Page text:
The Triple Threat of Blue-Chip Investing

I watched through the entirety of that Warren Buffett video I posted the other day when he discussed that Procter & Gamble would be a great long term holding, but not the best long term holding, because of concerns of unit growth and pricing power in response to intense competition. Buffett made an offhand comment about how a lot of money got made in large-cap stocks during the 1990s up until that point because of the outperformance of growth rates for blue chips compared to then-existing expectations. Specifically, Buffett said, if something has a 12% coupon rate and you end up getting 20%, you’re going to going to make a lot of money.

Put another way, the upshot of investing in super large corporations during the 1990s is that you not only got the benefit of owning something with extraordinarily durable profits, but you were also getting something like 8-10% earnings per share growth when the stock was only priced for something like 6% earnings per share growth.

It was an environment that created an investing triple threat. You get the benefit of owning an extraordinary business, you ended up getting the benefit of the 8-10% earnings per share growth, and then you also got the benefit of the subsequent valuation shift that came to recognize greater earnings growth than was initially priced into the stock. Perhaps this is what Peter Lynch was alluding to when he said there’s a lot of money-making action in those stodgy blue-chips most people overlook on the grounds that they are boring.

The fun thing about buying stocks like BP at $31 is that you will eventually reach a point where you will encounter some news that pleasantly surprises you (and by “surprise” I refer to timing or sequence of a favorable business development). The price permits it.

But there are other stocks where you are no longer positioned to give you any unexpected upside. The particular stock that I have in mind is Altria. It’s now priced at $62 per share. That’s 21x earnings for a business that is currently catching every break imaginable.

There’s been a cooldown in regulations and additional taxes for the sale of tobacco. Gas prices have been low, leading to an unexpected 4.5% surge in tobacco volumes (and “surge” is the right word, as tobacco have had a 3.6% decline rate from 1982 through 2010). The SABMiller stake, of which Altria owns 27%, got revalued upward 1.5x as part of Anheuser-Busch’s merger appetite. The unemployment rate for those earning under $30,000, who comprise a bit over half of the nation’s smokers, is at its lowest since the recession. This is the best 21st century operating environment that a tobacco environment could hope for. And interest rates are low, which has also perked up the demand for stocks that have historically paid large dividends to investors.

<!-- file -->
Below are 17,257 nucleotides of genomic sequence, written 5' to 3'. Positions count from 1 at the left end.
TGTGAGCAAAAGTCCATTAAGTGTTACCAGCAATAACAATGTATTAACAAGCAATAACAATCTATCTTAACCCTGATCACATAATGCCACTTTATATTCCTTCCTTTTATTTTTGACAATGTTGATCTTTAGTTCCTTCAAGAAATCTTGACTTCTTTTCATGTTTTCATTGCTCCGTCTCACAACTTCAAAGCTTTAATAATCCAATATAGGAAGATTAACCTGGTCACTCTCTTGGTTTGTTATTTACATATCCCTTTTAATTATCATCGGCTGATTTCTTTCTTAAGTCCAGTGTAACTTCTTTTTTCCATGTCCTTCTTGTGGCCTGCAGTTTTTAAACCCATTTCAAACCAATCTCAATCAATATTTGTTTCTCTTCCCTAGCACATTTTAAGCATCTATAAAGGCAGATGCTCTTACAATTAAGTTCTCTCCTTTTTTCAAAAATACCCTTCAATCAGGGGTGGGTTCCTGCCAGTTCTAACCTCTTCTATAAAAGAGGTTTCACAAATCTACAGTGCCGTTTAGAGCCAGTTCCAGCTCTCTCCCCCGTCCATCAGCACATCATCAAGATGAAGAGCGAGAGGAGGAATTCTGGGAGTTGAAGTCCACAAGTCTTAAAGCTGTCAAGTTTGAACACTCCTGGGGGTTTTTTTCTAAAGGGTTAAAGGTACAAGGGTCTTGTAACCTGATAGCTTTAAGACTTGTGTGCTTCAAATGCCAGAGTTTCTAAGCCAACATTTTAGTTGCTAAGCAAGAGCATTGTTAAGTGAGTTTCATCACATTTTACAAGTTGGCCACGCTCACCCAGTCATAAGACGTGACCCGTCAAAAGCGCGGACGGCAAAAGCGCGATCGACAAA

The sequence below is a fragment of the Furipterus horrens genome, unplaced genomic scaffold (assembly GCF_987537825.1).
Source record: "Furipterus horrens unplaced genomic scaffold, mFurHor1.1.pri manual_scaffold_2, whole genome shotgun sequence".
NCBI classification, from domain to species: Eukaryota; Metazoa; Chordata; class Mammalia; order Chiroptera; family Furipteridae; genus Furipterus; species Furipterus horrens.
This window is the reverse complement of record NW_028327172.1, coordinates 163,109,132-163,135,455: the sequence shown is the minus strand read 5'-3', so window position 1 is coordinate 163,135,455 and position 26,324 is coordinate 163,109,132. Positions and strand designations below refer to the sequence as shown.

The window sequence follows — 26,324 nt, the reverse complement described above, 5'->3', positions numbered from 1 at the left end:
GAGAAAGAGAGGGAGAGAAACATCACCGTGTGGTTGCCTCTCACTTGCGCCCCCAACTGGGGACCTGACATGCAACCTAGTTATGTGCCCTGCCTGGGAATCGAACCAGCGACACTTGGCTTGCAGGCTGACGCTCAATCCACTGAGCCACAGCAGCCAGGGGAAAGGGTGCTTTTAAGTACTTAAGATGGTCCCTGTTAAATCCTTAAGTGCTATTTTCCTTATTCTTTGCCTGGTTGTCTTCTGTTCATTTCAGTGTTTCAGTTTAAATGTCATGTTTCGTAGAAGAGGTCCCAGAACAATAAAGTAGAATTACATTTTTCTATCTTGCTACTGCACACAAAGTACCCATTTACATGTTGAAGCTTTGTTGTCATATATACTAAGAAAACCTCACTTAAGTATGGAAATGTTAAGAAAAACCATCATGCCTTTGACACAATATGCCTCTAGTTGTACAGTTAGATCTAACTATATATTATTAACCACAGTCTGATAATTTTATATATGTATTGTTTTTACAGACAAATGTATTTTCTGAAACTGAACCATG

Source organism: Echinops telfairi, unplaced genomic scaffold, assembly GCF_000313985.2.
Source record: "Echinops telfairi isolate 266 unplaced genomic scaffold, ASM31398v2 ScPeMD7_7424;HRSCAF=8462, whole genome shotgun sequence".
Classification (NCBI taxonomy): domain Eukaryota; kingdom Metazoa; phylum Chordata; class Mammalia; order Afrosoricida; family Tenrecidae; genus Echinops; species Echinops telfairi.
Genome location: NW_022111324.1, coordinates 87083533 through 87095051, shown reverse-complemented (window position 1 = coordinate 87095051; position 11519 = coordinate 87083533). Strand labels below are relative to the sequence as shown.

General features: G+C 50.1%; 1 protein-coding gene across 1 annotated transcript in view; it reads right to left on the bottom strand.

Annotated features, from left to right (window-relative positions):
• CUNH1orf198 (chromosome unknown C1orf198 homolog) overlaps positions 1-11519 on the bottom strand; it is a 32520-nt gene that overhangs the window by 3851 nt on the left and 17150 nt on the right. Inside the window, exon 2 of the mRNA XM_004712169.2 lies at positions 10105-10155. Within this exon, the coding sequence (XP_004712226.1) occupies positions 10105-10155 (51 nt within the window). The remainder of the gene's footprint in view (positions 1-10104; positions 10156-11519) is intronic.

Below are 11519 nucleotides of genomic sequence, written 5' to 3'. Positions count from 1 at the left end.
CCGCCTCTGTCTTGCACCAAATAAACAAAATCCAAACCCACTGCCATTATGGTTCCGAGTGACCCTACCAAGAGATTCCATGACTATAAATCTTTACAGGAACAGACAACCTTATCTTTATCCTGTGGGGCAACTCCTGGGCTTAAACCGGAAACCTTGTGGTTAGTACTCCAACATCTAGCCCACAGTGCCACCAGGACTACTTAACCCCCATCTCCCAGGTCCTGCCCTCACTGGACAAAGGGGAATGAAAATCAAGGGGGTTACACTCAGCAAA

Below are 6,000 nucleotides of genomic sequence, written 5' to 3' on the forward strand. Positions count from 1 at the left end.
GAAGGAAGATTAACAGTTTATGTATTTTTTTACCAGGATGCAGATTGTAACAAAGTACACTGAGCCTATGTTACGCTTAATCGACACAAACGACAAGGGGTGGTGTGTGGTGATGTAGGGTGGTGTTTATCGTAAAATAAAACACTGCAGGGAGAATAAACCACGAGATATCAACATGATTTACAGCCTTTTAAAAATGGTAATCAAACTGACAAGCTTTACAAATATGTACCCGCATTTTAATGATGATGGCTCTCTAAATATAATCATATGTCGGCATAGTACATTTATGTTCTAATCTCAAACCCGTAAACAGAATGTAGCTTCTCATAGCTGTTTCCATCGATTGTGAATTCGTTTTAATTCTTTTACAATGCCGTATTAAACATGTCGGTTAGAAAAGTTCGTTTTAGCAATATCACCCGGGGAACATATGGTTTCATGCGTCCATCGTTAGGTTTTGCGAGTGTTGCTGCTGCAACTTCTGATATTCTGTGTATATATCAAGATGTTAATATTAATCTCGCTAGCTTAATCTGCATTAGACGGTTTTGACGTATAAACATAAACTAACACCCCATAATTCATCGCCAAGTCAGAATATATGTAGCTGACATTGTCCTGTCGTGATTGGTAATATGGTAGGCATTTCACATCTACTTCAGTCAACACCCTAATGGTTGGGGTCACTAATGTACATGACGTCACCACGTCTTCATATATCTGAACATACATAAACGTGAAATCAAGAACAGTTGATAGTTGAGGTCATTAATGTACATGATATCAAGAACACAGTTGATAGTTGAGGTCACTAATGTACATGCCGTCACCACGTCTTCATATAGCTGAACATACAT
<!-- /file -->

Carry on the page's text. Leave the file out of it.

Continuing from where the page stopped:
In 2014, Altria crossed $50, and that’s when it caught my attention that the price of the stock was starting to get frothy. Then, rates stayed low, and gas prices came down, and the news of the Anheuser-Busch acquisition of SABMiller hit, and the stock has been propelled to above $60 per share.

Perhaps there’s more good news for shareholders around the corner, but I don’t see it. I would say, over the next five years, that you’re more likely to see: (1) higher interest rates; (2) higher gas prices; (3) another recession at some point; (4) and the return to fashionability of new excise taxes and bans for cigarettes. The elephant in the room is plain packaging regulation, which would absolutely shatter the brand power of cigarette brands if it ever were to pass (heck, I recently bought a ‘Great Value’ razor because the packaging looked so much like Gillette that I thought I was getting the name brand on sale until I took a closer look.)

The real game-changer is the legalization of weed. If that happens, and Altria becomes an entrant and builds brands to gain a market share, it could gain new life much like how American Express shifted from checks to credit cards or Wells Fargo shifted from operating the Pony Express to lending to rail lines and cargo operators to become the dominant lender at travel posts.

The normalization of weed is a real thing with business implications–my intuition is that a supermajority of parents would rather hear that their kids smoke weed rather than cigarettes, with the minority preferring to hear of cigarette usage due to the lower legal risk–but I’m not sure how the regulatory framework for this development will build out so I’m currently agnostic on what this might mean for Altria’s future business operations.

The moral of this story? You want to go through life collecting assets at prices that give you all these possibilities for upsides, and I don’t see that with Altria right now. When the stock traded at 14x earnings or 15x earnings, and you got to collect a 6% yield, you didn’t really need a whole lot to go right to end up making a lot of money. In the case of Altria, a lot did go right, and shareholders have made a lot of money in the meantime. But the current valuation is unprecedented for at least the past two generations, and the business conditions and interest right environment couldn’t be more favorable. If I held it, I’d hold it, but otherwise, I’d wait for it to come down to below 15x earnings. That’s where it has traded at or below for almost the entirety of the past half-century, and it’s against your self-interest to engage in bull-market thinking by extrapolating the high P/E ratio of the past three years and regarding it as something that will exist for the long haul.